by CNS News
Jan. 25, 2006
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(CNSNews.com) - Five current and former National Security Agency (NSA) employees have told Cybercast News Service that the agency frequently retaliates against whistleblowers by falsely labeling them "delusional," "paranoid" or "psychotic."
The intimidation tactics are allegedly used to protect powerful superiors who might be incriminated by damaging information, the whistleblowers say. They also point to a climate of fear that now pervades the agency. Critics warn that because some employees blew the whistle on alleged foreign espionage and criminal activity, the "psychiatric abuse" and subsequent firings are undermining national security.
A spokesman for the NSA declined to comment about the allegations contained in this report.
The accusations of "Soviet-era tactics" are being made by former NSA intelligence analysts and action officers Russell D. Tice, Diane T. Ring, Thomas G. Reinbold, and a former employee who spoke on condition of anonymity. The allegations have been corroborated by a current NSA officer, who also insisted on anonymity, agreeing only to be referenced as "Agent X."
Tice, a former NSA intelligence analyst and action officer, first drew media attention in 2004 after the Pentagon investigated possible retaliation by the NSA against him.
The controversy began in early 2001, when Tice reported that a co-worker at the Defense Intelligence Agency (DIA) appeared to be engaged in espionage for China.
"I saw all the classic signs," said Tice, who identified the alleged spy to Cybercast News Service. The person's identity is not being published in this article for national security reasons.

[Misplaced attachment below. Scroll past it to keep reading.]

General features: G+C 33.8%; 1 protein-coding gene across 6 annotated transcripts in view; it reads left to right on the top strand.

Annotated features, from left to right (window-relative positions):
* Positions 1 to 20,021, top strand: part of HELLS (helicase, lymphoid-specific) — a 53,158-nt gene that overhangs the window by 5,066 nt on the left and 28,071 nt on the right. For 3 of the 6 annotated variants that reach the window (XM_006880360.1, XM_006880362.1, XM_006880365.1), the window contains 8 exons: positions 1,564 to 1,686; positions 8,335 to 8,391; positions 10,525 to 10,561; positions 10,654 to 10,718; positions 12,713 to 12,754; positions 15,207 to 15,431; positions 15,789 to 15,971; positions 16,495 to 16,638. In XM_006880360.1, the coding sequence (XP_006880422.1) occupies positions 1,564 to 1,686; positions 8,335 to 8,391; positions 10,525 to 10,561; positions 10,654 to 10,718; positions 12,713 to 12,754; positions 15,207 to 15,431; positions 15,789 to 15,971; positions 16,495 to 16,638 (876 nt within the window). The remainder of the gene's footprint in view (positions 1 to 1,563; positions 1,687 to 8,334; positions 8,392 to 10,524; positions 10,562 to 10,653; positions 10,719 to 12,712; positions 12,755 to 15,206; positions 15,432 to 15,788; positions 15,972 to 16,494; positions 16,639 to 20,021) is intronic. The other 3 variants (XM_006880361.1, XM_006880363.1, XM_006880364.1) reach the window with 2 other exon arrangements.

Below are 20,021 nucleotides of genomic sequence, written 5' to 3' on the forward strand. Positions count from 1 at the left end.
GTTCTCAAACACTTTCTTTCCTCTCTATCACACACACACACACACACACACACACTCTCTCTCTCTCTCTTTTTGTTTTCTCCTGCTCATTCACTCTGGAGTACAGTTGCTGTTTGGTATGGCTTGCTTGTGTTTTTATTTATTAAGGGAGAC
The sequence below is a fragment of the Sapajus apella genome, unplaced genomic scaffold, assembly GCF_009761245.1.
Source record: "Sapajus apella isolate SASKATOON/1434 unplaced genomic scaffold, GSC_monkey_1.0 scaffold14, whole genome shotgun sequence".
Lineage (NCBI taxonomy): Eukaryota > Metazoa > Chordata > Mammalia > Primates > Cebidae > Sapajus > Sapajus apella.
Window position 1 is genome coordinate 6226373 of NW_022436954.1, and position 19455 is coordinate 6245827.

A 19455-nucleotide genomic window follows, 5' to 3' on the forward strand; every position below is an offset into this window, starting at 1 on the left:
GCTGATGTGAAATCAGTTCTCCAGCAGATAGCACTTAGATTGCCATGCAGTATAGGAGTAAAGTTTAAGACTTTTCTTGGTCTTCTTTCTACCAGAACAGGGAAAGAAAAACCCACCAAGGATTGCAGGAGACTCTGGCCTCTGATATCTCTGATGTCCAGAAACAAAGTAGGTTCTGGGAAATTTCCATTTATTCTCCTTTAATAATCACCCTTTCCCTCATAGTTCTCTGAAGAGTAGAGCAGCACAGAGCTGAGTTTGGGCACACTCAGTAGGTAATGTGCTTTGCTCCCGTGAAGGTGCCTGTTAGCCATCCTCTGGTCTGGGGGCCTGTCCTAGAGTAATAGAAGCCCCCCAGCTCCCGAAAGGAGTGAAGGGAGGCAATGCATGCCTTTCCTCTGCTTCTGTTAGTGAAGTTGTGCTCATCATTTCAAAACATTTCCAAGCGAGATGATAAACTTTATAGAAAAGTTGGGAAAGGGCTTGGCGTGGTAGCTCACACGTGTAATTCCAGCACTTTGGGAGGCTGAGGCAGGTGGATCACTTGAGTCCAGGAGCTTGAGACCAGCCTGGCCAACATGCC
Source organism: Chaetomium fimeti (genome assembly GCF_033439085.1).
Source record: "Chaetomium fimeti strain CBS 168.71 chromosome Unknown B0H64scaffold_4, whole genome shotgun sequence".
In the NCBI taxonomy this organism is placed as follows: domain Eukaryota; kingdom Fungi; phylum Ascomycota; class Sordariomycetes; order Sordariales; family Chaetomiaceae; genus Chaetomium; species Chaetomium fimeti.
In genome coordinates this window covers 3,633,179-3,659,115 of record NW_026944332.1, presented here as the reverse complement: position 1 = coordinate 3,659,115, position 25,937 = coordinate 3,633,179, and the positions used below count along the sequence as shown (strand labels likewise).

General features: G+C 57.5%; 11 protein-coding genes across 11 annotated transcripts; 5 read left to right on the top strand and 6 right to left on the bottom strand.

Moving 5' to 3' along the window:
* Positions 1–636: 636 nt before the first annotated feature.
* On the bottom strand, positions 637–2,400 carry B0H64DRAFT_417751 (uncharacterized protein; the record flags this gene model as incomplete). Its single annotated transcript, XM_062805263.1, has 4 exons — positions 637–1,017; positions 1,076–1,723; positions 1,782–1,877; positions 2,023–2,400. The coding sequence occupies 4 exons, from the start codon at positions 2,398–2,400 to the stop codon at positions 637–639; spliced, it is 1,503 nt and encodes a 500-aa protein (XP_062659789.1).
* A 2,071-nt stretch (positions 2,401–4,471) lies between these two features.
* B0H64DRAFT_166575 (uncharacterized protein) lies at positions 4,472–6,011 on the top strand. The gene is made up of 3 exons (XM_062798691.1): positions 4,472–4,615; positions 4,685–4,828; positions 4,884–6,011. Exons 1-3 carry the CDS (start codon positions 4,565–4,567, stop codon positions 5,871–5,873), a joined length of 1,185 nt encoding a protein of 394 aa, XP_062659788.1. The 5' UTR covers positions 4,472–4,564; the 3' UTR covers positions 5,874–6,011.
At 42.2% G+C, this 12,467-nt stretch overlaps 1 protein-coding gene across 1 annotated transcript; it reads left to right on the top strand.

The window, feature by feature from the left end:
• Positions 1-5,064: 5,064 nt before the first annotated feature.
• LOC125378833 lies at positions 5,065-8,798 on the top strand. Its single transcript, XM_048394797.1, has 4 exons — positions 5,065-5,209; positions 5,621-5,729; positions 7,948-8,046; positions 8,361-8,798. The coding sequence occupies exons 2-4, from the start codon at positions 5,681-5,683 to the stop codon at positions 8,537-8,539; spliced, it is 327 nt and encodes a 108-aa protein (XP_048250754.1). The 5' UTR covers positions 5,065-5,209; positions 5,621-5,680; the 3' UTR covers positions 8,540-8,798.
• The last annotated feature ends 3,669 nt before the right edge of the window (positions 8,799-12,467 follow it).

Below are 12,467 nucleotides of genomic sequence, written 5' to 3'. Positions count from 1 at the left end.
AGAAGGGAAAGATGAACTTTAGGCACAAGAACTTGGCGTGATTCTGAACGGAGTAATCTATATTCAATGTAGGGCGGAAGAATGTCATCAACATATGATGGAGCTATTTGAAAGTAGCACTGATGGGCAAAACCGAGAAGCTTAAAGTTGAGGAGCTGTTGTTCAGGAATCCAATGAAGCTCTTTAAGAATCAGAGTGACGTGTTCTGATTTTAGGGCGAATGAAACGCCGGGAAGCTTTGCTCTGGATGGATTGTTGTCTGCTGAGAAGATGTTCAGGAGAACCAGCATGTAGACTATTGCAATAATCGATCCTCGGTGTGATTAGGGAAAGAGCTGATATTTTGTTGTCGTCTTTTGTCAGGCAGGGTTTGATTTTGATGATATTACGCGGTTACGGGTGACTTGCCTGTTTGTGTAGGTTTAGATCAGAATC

When Tice transferred to the NSA in November 2002 he reported his concerns again, criticizing the FBI, which he labels "the Federal Buffoons and Imbeciles," for the agency's alleged incompetence. One of his emails was forwarded to NSA Security, which prompted the NSA, according to Tice, to order that he undergo a psychiatric evaluation. The NSA psychologist labeled him "paranoid" and "psychotic," Tice told Cybercast News Service.
That assessment, which Tice said was made by NSA forensic psychologist Dr. John Michael Schmidt, led to his security clearance being revoked and his firing.
All five whistleblowers name NSA psychologists as central players in what they allege is an ongoing abuse of authority by the NSA's Office of the General Counsel, the NSA Inspector General, the NSA internal security office and psychologists employed by the agency.
Tice's media profile quickly rose again on Jan. 10, when ABC News reported that he had been a source for the December New York Times article about a secret NSA surveillance program that was used to monitor the electronic communications of Americans suspected of contacts with terrorists.
Some leading Democrats charge that President Bush broke the law when he signed the secret order in 2002 authorizing the program, because he bypassed the Foreign Intelligence and Surveillance (FISA) court. The White House contends that the president has sufficient constitutional authority to order such intelligence-gathering, as well as additional powers granted by Congress three days after the Sept. 11, 2001, terrorist attacks.